WGA, Acts of God and Force Majeur

Variety is reporting that last Friday, ABC Studios notified nearly two dozen writers and nonwriting producers it is terminating their overall deals as a result of the WGA strike. (Source) Although the article headline describes ABC’ actions as “Force majeure ax falls at ABC Studios” it doesn’t get into a whole lot of detail what that means.

A “Force Majeur” clause in a contract is a provision that allows a party not to perform under a contract as a result of circumstances beyond a party’s control. This is a little more expansive than “Acts of God” terminology which typically refers to natural forces being the catalyst behind non-performance under a contract. In either instance, a party to the contract is claiming it is impossible for them to perform under the deal because of circumstances beyond their control.

According to Variety,

“The ongoing strike has had a significant detrimental impact on development and production. so we are forced to make the difficult decision to release a number of talented, respected individuals from their development deals,” ABC Studios said in a statement late Friday.

Well, it looks like ABC is going to argue that the WGA strike was an event beyond its control and hence, it is impossible for ABC to perform under the various wirters’ contracts. If that is true, termination of the agreement might be appropriate. However, I guess that begs the question, does ABC have any control over the WGA contracts with the WGA writers and the overall collective bargaining agreement? If it does, ABC could be SOL.

(Read the full story here)

An Associated Press January 15, 2008 follow up:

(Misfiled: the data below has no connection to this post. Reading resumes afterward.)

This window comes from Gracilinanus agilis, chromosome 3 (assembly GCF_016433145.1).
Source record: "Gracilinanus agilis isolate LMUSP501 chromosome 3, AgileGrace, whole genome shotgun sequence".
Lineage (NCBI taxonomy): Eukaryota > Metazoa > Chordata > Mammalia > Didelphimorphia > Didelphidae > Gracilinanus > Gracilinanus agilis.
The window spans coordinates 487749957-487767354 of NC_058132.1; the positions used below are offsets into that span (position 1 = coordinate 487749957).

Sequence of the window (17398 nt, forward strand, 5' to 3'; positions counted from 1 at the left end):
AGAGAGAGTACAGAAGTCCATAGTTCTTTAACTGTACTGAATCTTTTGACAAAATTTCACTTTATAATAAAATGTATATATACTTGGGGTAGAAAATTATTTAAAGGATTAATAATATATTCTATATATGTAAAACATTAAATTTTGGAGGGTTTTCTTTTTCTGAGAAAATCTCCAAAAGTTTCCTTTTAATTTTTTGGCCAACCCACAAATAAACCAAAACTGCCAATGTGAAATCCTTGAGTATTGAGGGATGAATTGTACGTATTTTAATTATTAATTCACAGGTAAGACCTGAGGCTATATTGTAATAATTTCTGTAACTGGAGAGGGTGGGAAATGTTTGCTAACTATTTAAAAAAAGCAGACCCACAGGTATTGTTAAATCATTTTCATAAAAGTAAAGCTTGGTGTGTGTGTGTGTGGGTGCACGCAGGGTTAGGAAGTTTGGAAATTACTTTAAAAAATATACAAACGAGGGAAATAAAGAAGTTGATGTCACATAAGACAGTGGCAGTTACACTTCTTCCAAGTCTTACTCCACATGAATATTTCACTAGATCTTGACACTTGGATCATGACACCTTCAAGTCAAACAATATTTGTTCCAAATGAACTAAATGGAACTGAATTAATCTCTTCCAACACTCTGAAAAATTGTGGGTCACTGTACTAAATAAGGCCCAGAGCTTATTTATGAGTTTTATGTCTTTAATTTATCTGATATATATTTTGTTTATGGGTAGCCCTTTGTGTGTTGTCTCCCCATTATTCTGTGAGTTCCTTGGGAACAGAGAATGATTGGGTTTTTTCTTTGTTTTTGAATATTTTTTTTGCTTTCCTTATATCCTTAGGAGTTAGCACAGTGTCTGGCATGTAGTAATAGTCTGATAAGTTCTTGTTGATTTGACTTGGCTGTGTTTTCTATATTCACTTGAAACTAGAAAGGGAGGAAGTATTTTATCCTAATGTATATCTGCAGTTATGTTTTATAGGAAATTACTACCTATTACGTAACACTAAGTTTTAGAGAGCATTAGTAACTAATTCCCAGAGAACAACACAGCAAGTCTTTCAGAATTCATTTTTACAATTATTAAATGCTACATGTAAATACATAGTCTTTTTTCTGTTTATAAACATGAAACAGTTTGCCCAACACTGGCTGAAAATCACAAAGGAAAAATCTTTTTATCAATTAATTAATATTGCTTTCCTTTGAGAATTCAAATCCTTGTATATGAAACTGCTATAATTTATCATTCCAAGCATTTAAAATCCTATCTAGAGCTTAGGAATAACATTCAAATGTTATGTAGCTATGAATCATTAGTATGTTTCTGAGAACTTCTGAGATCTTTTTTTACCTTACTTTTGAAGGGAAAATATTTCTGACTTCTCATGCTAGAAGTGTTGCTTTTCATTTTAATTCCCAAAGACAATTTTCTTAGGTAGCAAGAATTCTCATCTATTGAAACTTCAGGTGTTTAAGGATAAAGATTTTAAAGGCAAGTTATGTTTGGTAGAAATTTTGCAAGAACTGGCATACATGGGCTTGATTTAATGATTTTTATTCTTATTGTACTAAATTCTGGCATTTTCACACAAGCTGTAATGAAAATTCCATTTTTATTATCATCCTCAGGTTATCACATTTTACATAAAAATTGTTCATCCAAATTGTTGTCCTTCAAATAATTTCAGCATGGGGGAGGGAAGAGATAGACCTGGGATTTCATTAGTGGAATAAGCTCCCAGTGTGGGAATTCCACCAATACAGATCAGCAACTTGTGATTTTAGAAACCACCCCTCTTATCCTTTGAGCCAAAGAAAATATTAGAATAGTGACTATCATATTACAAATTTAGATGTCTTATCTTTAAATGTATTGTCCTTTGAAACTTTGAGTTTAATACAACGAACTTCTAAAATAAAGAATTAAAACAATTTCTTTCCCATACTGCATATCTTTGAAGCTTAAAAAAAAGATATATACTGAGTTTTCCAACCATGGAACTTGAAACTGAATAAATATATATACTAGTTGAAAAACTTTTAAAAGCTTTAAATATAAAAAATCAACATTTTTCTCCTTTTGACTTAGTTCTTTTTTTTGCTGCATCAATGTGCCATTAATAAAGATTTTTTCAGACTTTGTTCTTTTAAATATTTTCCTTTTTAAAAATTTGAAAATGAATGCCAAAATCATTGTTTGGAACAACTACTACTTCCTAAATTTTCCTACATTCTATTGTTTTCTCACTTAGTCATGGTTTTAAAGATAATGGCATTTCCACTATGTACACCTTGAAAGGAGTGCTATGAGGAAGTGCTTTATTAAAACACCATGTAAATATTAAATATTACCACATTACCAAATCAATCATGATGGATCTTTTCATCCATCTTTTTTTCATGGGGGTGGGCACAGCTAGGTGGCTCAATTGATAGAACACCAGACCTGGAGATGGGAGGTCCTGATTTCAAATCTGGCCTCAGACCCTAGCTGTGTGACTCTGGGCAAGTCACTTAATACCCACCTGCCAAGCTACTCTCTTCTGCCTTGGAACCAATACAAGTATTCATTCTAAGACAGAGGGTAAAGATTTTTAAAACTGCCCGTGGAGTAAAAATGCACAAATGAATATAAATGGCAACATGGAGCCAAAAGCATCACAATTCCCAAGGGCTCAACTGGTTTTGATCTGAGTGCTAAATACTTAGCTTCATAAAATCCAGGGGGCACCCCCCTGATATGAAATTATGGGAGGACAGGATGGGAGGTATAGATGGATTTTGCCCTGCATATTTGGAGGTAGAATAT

Report: 4 studios cancel TV writers’ contracts
Move is possible concession that current season cannot be saved


2 responses to “WGA, Acts of God and Force Majeur

  • Tasia Drake

    I haven’t been following this strike very closly because I frankly don’t have a lot of time to watch TV. But, Seeing that these 4 networks have cancelled many of these writers contracts appears to be quite a devistation to the writers, the actors, the networks and the broad general public. It seems that some kind of negotiation could’ve taken place instead of such a drastic measure. And I wonder what laws and regulations were violated when they just up and cancelled these contracts???? I am curious to find out.
    Tasia Drake PAR 118 student

  • Susanne Joslin

    I find it interesting to read that “ABC is going to argue that the WGA strike was an event beyond its control.” My understanding of the strike, and this may be where the problem is, is that the writer’s are striking because they were not given fair royalties. If this is the case, how is this NOT in ABC’s control? It is also my understanding that there was no negotiation, it was the writer’s asking for royalties, and the networks saying “no”. As the networks are seeing now, the writer’s are important the shows they produce.

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